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       Pluto, p.4

           R. J. Palacio
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  5:48 p.m.

  Just as I was about to call, my dad knocked on the band room door. I was totally surprised. He’s never picked me up from school on a Monday before.

  “Dad!” I said.

  He smiled and walked in. “Sorry I’m late,” he said, shaking out his umbrella.

  “This is Mr. Bowles,” I said to him.

  “Nice to meet you!” said Mr. B quickly, but he’d already started out the door. “Sorry, I can’t stay and chat. You’ve got a nice kid there!” Then he left.

  “Don’t forget to lock the door behind you, Chris!” he yelled out a second later from down the hallway.

  “I will!” I said, loud enough for him to hear me.

  I turned to Dad. “What are you doing here?”

  “Mom asked me to get you,” he answered, picking up my backpack.

  “Let me guess,” I said sarcastically, putting on my jacket. “She went to Auggie’s house today, right?”

  Dad looked surprised. “No,” he said. “Everything is fine, Chris. Pull your hood up—it’s raining hard.” We started walking out the door.

  “Then where is she? Why didn’t she bring me my stuff?” I said angrily.

  He put his hand on my shoulder as we kept walking. “I don’t want you to worry at all, but…Mommy got in a little car accident today.”

  I stopped walking. “What?”

  “She’s totally fine,” he said, squeezing my shoulder. “Nothing to worry about. Promise.” He motioned for me to keep walking.

  “So, where is she?” I asked.

  “She’s still in the hospital.”

  “Hospital?” I yelled. Once again, I stopped walking.

  “Chris, she’s fine, I promise,” he answered, pulling me by the elbow. “She broke her leg, though. She has a huge cast.”


  “Yes.” He held the exit door open for me while opening his umbrella. “Pull your hood up, Chris.”

  I pulled my hood over my head as we hurried across the parking lot. It was really pouring. “Was she hit by a car?”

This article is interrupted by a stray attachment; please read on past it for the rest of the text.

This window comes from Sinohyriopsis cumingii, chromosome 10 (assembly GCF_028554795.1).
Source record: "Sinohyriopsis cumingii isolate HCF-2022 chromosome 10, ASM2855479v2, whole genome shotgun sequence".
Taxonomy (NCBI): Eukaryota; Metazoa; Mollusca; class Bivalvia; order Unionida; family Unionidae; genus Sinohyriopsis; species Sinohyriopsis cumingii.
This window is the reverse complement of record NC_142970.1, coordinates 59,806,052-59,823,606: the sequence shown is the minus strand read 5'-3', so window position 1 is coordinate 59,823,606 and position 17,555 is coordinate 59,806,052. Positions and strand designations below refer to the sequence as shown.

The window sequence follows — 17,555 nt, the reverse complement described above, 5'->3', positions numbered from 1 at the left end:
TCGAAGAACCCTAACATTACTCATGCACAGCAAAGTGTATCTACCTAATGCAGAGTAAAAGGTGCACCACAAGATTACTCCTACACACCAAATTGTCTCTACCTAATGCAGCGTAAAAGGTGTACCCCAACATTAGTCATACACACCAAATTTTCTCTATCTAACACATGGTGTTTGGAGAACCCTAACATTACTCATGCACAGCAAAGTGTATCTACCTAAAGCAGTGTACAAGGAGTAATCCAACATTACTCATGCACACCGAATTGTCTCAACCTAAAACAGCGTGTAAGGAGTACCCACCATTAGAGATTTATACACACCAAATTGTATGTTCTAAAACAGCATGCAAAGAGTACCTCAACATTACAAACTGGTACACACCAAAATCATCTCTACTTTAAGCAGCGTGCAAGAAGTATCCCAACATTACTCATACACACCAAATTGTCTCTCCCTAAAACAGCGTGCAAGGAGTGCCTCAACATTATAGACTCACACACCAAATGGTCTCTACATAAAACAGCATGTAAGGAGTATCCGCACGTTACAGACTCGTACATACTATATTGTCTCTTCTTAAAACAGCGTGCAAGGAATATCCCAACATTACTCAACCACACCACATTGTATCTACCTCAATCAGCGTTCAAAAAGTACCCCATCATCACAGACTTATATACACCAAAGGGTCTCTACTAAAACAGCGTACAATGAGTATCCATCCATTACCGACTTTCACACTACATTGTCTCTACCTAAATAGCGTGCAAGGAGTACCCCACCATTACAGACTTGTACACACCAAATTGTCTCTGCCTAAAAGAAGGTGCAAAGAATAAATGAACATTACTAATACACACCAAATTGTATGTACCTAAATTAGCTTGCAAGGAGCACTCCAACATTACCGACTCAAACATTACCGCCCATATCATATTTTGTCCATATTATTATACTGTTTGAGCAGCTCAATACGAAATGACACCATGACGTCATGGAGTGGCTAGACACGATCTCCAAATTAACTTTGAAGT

“No, she was driving,” he answered. “Apparently, the rain caused some flooding on the parkway, and a construction truck hit a ditch, and Mom swerved to avoid hitting it but then got sideswiped by the car in the left lane. The woman in the other car was fine, too. Mommy’s fine. Her leg will be fine. Everyone is fine, thank God.”

  He stopped at a red hatchback I had never seen before.

  “Is this new?” I said, confused.

  “It’s a rental,” he answered quickly. “Mom’s car got totaled. Come on, get in.”

  I got into the backseat. By now my sneakers were soaking wet. “Where’s your car?”

  “I went to the hospital straight from the train station,” he answered.

  “We should sue whoever was driving that construction truck,” I said, putting my seat belt on.

  “It was a freak accident,” he muttered. He started driving out of the parking lot.

  “When did it happen?” I asked.

  “This morning.”

  “What time this morning?”

  “I don’t know. About nine? I had just gotten to work when they called me from the hospital.”

  “Wait, did the person who called you know that you and Mom are getting a divorce?”

  He looked at me in the rearview mirror. “Chris,” he said. “Your mom and I will always be there for one another. You know that.”

  “Right,” I said, shrugging.

  I looked out the window. It was that time of day when the sun’s gone down but the streetlights haven’t come on yet. The streets were black and shiny because of the rain. You could see the reflections of all the red and white lights of the cars in the puddles along the highway.

  I pictured Mom driving in the rain this morning. Did it happen right after she dropped me off, or when she was driving back to school with my stuff?

  “Why did you think she was on her way to Auggie’s house?” Dad asked.

  “I don’t know,” I answered, still looking out the window. “Because Daisy died. I thought maybe—”

  “Daisy died?” he said. “Oh no, I didn’t know that. When did that happen?”

  “They put her to sleep last night.”

  “Had she been sick?”

  “Dad, I don’t know any details!”

  “Okay, don’t bite my head off.”

  “It’s just…I wish you had told me about the accident earlier in the day! Someone should have told me.”

  Dad looked at me in the rearview mirror again. “There was no need to alarm you, Chris. Everything was under control. There was nothing you could have done anyway.”